The model developed by the Andrew J. Young Foundation would benefit Indonesia and other countries around the world. With each project needing about $5 million of GRCO technology, the foundation reported to the USDA that it plans to build 20 projects over the next eight years.
Ethanol and cannabis
Cannabis extraction has also benefited from GRCO’s ability to convert various feedstocks into high-value biobased products such as bioethanol. Typically, there are two popular kinds of extracts: butane and supercritical CO2, which make up much of the production of cannabis concentrates sold today.
However, recently, ethanol has been gaining traction as a choice solvent in cannabis extraction. Ethanol works best among the three because it is effective, efficient, and safe to handle and because it is preferred by the medical community.
In line with this, GRCO produced a bioethanol extraction solvent last year for review by interested extractors. Two extractors, including one that holds a patent for using ethanol as an extraction solvent, have recently announced aligning with GRCO for its green ethanol. The demand for ethanol as a solvent is expected to surge together with the continued growth of the cannabis industry. In California alone, the market for cannabis extractions is projected to reach $10 billion.
Collaborations and features
Other ongoing collaborations for the company includes the PRECO (Paso Robles ECOsystem) project in California. The project produces bioethanol and yeast protein concentrate from trub waste of BarrelHouse Brewery and Firestone Walker Brewing and various process wastes from local wineries, of which there are over 300 in the local area, including Central Coast Wine Services.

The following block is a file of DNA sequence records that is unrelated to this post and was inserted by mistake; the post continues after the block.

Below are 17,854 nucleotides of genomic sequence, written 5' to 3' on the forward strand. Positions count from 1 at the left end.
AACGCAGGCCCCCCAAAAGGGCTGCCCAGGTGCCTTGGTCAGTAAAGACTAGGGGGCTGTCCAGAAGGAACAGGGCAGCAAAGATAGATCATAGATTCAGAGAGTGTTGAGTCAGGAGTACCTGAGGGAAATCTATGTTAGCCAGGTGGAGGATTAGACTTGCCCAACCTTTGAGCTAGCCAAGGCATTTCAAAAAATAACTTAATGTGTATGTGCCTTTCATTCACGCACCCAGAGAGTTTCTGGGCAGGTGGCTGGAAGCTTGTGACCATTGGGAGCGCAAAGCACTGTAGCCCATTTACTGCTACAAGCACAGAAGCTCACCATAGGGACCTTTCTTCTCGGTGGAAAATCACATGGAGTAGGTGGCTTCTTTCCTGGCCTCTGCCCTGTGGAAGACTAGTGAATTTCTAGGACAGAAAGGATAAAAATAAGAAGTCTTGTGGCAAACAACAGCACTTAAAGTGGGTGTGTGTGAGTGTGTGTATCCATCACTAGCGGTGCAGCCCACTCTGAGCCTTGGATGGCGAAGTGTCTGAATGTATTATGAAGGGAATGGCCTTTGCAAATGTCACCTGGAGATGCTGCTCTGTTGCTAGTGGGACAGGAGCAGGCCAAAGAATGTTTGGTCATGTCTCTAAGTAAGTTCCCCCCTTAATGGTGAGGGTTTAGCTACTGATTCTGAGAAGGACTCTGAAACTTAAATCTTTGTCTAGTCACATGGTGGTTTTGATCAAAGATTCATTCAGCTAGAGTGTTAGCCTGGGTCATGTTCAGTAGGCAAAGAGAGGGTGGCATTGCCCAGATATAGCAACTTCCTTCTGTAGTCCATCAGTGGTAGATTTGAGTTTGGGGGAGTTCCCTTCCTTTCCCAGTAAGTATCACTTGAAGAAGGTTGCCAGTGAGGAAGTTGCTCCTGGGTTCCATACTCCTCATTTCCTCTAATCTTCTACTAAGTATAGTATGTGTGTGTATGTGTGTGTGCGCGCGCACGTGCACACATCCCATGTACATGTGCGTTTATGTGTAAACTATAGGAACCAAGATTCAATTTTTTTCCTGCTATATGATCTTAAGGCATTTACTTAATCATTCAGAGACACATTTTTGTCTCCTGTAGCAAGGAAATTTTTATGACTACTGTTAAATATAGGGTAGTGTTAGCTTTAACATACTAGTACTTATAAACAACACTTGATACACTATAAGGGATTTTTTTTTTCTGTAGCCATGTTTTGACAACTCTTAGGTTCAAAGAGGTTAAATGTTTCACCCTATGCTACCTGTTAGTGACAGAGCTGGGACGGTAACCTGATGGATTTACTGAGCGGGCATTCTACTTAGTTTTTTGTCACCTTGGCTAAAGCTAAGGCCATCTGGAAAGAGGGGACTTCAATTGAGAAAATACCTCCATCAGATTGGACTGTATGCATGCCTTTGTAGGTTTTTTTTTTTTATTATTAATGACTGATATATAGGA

In fact, GRCO’s cutting-edge solutions have been featured on the White House website and Bloomberg. CEO Darren Eng also shared in a 2017 release that Prosys expressed intention to acquire one of the company’s systems worth $5 million.
GRCO is in a special position to make drastic changes in the local and global community. By converting wastes into bioproducts, it kickstarts activity from local businesses, which in turn help increase employment and also take care of the environment locally and globally.
Its sales reaching $2.4 million to a major university and an international agriculture consortium are proof that the system is unique, it works, and it has a massive potential.
(Featured image via DepositPhotos)
This article may include forward-looking statements. These forward-looking statements generally are identified by the words “believe,” “project,” “estimate,” “become,” “plan,” “will,” and similar expressions. These forward-looking statements involve known and unknown risks as well as uncertainties, including those discussed in the following cautionary statements and elsewhere in this article and on this site. Although the Company may believe that its expectations are based on reasonable assumptions, the actual results that the Company may achieve may differ materially from any forward-looking statements, which reflect the opinions of the management of the Company only as of the date hereof. Additionally, please make sure to read these important disclosures.